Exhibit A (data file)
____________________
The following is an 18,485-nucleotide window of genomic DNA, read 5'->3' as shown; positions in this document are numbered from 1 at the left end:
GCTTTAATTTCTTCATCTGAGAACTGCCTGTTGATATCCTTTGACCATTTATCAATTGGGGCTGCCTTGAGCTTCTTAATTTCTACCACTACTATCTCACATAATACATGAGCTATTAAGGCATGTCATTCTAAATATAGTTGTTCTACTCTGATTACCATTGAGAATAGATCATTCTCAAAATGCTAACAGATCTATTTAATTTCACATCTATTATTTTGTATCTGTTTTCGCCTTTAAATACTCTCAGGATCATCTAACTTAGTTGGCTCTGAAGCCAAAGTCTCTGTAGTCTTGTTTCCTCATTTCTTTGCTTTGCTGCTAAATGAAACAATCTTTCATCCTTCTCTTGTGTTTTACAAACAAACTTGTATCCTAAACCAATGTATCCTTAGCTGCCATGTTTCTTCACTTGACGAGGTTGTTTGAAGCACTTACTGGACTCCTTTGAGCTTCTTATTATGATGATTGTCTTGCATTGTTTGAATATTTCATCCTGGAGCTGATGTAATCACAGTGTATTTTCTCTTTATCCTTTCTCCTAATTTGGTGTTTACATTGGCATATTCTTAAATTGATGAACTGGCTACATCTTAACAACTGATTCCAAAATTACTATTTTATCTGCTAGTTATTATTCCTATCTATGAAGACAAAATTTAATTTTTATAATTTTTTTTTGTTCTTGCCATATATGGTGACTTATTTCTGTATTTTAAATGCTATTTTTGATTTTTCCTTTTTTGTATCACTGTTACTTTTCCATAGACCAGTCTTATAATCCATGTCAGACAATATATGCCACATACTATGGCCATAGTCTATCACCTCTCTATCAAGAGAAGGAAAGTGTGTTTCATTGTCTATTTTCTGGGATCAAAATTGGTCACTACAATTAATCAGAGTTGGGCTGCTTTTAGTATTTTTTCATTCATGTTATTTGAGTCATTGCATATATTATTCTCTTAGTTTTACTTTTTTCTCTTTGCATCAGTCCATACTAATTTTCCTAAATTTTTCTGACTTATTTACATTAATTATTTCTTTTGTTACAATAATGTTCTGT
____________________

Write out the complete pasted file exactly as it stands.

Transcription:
The following is an 18,485-nucleotide window of genomic DNA, read 5'->3' as shown; positions in this document are numbered from 1 at the left end:
GCTTTAATTTCTTCATCTGAGAACTGCCTGTTGATATCCTTTGACCATTTATCAATTGGGGCTGCCTTGAGCTTCTTAATTTCTACCACTACTATCTCACATAATACATGAGCTATTAAGGCATGTCATTCTAAATATAGTTGTTCTACTCTGATTACCATTGAGAATAGATCATTCTCAAAATGCTAACAGATCTATTTAATTTCACATCTATTATTTTGTATCTGTTTTCGCCTTTAAATACTCTCAGGATCATCTAACTTAGTTGGCTCTGAAGCCAAAGTCTCTGTAGTCTTGTTTCCTCATTTCTTTGCTTTGCTGCTAAATGAAACAATCTTTCATCCTTCTCTTGTGTTTTACAAACAAACTTGTATCCTAAACCAATGTATCCTTAGCTGCCATGTTTCTTCACTTGACGAGGTTGTTTGAAGCACTTACTGGACTCCTTTGAGCTTCTTATTATGATGATTGTCTTGCATTGTTTGAATATTTCATCCTGGAGCTGATGTAATCACAGTGTATTTTCTCTTTATCCTTTCTCCTAATTTGGTGTTTACATTGGCATATTCTTAAATTGATGAACTGGCTACATCTTAACAACTGATTCCAAAATTACTATTTTATCTGCTAGTTATTATTCCTATCTATGAAGACAAAATTTAATTTTTATAATTTTTTTTTGTTCTTGCCATATATGGTGACTTATTTCTGTATTTTAAATGCTATTTTTGATTTTTCCTTTTTTGTATCACTGTTACTTTTCCATAGACCAGTCTTATAATCCATGTCAGACAATATATGCCACATACTATGGCCATAGTCTATCACCTCTCTATCAAGAGAAGGAAAGTGTGTTTCATTGTCTATTTTCTGGGATCAAAATTGGTCACTACAATTAATCAGAGTTGGGCTGCTTTTAGTATTTTTTCATTCATGTTATTTGAGTCATTGCATATATTATTCTCTTAGTTTTACTTTTTTCTCTTTGCATCAGTCCATACTAATTTTCCTAAATTTTTCTGACTTATTTACATTAATTATTTCTTTTGTTACAATAATGTTCTGT